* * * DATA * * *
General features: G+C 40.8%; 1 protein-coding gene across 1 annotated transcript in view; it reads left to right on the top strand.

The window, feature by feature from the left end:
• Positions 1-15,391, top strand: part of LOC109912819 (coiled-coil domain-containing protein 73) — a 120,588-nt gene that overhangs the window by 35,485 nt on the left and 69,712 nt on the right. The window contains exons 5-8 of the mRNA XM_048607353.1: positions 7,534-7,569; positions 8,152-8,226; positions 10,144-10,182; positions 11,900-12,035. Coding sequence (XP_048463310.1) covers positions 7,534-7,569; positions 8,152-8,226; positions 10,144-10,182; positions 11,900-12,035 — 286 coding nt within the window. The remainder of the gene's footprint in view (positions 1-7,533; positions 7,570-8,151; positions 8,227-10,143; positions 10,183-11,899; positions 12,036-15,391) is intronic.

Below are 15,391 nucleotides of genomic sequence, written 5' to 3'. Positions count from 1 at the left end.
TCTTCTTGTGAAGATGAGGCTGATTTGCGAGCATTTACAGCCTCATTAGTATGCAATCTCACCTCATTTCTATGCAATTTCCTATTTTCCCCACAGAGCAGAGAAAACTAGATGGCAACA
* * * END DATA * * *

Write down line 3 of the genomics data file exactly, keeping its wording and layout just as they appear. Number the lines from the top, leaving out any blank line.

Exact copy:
• Positions 1-15,391, top strand: part of LOC109912819 (coiled-coil domain-containing protein 73) — a 120,588-nt gene that overhangs the window by 35,485 nt on the left and 69,712 nt on the right. The window contains exons 5-8 of the mRNA XM_048607353.1: positions 7,534-7,569; positions 8,152-8,226; positions 10,144-10,182; positions 11,900-12,035. Coding sequence (XP_048463310.1) covers positions 7,534-7,569; positions 8,152-8,226; positions 10,144-10,182; positions 11,900-12,035 — 286 coding nt within the window. The remainder of the gene's footprint in view (positions 1-7,533; positions 7,570-8,151; positions 8,227-10,143; positions 10,183-11,899; positions 12,036-15,391) is intronic.